Speaking on the multiple attacks last night, spokesman of the JTF, Lt. Col. Sagir Musa, confirmed that 55 persons were killed in Bama.
He said the terrorists had first started with the attack on the army barracks where over 300 insurgents that lay siege on the facility were repelled and went into town to wreak further havoc.
He said most of the insurgents were dressed in army camouflage and went about setting ablaze security formations, the health care centre and magistrates’ court.
However, the federal government remained committed to bringing members of Boko Haram to book, as it yesterday arraigned four suspected terrorists believed to have been involved in the suicide bombing of the UN headquarters in Abuja almost two years ago, before a Federal High Court sitting in Abuja.
The suspected terrorists, Mr. Salisu Mohammed, Inusa Mukailu, Danzumi Haruna and Abdulsalami Adamu, were charged with four count charge wherein they were accused of agreeing among themselves and with others still at large, on or about August 20, 2011, to engage in an illegal act which resulted in the death of 23 persons thereby committing an offence contrary to Section 96(a) of the Penal Code Law.
They were alleged to have knowingly assisted and facilitated the activities of persons engaged in an act of terrorism and thereby committed a punishable offence.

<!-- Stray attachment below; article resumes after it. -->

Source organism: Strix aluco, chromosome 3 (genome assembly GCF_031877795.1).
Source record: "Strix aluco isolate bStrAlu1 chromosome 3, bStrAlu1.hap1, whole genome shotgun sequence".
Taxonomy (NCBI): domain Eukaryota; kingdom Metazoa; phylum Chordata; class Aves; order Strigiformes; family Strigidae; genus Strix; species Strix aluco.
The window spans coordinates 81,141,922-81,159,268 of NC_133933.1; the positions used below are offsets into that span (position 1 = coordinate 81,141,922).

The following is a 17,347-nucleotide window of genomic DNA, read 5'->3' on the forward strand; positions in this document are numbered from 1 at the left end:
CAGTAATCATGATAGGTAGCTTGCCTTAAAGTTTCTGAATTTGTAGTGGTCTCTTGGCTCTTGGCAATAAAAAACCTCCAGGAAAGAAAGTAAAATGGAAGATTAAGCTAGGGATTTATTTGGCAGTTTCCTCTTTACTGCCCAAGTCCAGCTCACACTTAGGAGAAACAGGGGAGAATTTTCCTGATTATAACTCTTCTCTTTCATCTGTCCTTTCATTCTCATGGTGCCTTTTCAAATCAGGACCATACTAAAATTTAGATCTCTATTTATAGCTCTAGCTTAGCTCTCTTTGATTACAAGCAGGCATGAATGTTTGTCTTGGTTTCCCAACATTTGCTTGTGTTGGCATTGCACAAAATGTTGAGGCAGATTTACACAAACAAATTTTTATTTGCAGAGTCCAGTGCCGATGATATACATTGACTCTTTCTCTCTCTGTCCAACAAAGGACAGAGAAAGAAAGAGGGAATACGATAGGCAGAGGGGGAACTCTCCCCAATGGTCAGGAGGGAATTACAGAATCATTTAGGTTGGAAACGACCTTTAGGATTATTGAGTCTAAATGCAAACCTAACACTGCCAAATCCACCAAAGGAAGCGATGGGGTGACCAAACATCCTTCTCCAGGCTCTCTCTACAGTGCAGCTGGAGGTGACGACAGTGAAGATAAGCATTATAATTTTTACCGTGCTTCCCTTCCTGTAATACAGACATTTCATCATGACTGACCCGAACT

On count three of the charge, the suspected terrorists were alleged to have deliberately and maliciously engaged in an act that seriously damaged an international organisation, thereby running foul of the Terrorism Prevention Act, 2011.
They were also accused of being involved in the release of dangerous substances that caused an explosion endangering 23 human lives at the UN building. This offence also runs contrary to the provisions of the Terrorism Prevention Act, 2011.
At the trial, the prosecutor, Mrs. I. Ideva, a chief state counsel, said that the charges be read to the suspected terrorists but the suspects claimed that they did not understand the English language.
One of the court's interpreters had to be invited to interpret the proceedings to the suspects in Hausa language before their pleas were taken. All the accused persons pleaded not guilty to the charges.
The bomb explosion, which caused massive devastation to the building's lower floors, also destroyed the offices of 26 humanitarian and development agencies of the UN which are housed there.
More than 73 persons including staff of the UN, visitors and staff of private businesses operating from the building received non-fatal injuries while scores of others lost their lives.
In September 2011, the State Security Service (SSS) had identified one Mr. Astrid Mantuk as the mastermind behind the attack and offered a huge sum as reward to anyone with useful information that would lead to his arrest.
The suspects, who were docked yesterday were arrested in September 2011 and dragged before an Abuja magistrates’ court where they were charged with organising the bombing. They have been in custody since then.
Following their not guilty pleas, the prosecutor, Mrs. Ideva applied for a date for the trial, noting that the prosecution witnesses were all ready to give evidence at the trial.
Some of these prospective witnesses include the former owner of the exploded Honda CRV vehicle with registration number AV 38 NSR (Kano), which was used for the operation.
The trial judge, Justice Gladys Olotu, adjourned the case to June 11.